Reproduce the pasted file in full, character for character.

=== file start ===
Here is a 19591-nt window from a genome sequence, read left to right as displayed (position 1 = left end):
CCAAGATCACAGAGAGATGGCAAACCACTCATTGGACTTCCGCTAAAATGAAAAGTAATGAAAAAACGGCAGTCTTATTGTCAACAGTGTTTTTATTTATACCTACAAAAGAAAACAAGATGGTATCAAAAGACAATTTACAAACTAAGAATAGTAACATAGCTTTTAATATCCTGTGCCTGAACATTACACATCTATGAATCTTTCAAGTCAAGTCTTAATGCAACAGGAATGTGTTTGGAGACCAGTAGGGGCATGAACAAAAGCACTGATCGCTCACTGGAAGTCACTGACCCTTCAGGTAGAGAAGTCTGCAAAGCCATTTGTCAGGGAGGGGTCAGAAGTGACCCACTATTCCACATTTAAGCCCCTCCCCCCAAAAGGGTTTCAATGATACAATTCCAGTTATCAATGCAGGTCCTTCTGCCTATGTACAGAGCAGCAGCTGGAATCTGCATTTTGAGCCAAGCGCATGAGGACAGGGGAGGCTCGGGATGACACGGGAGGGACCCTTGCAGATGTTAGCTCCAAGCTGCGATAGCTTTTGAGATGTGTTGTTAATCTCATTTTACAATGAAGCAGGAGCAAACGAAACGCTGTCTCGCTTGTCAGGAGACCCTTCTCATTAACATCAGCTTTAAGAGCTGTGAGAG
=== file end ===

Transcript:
Here is a 19591-nt window from a genome sequence, read left to right as displayed (position 1 = left end):
CCAAGATCACAGAGAGATGGCAAACCACTCATTGGACTTCCGCTAAAATGAAAAGTAATGAAAAAACGGCAGTCTTATTGTCAACAGTGTTTTTATTTATACCTACAAAAGAAAACAAGATGGTATCAAAAGACAATTTACAAACTAAGAATAGTAACATAGCTTTTAATATCCTGTGCCTGAACATTACACATCTATGAATCTTTCAAGTCAAGTCTTAATGCAACAGGAATGTGTTTGGAGACCAGTAGGGGCATGAACAAAAGCACTGATCGCTCACTGGAAGTCACTGACCCTTCAGGTAGAGAAGTCTGCAAAGCCATTTGTCAGGGAGGGGTCAGAAGTGACCCACTATTCCACATTTAAGCCCCTCCCCCCAAAAGGGTTTCAATGATACAATTCCAGTTATCAATGCAGGTCCTTCTGCCTATGTACAGAGCAGCAGCTGGAATCTGCATTTTGAGCCAAGCGCATGAGGACAGGGGAGGCTCGGGATGACACGGGAGGGACCCTTGCAGATGTTAGCTCCAAGCTGCGATAGCTTTTGAGATGTGTTGTTAATCTCATTTTACAATGAAGCAGGAGCAAACGAAACGCTGTCTCGCTTGTCAGGAGACCCTTCTCATTAACATCAGCTTTAAGAGCTGTGAGAG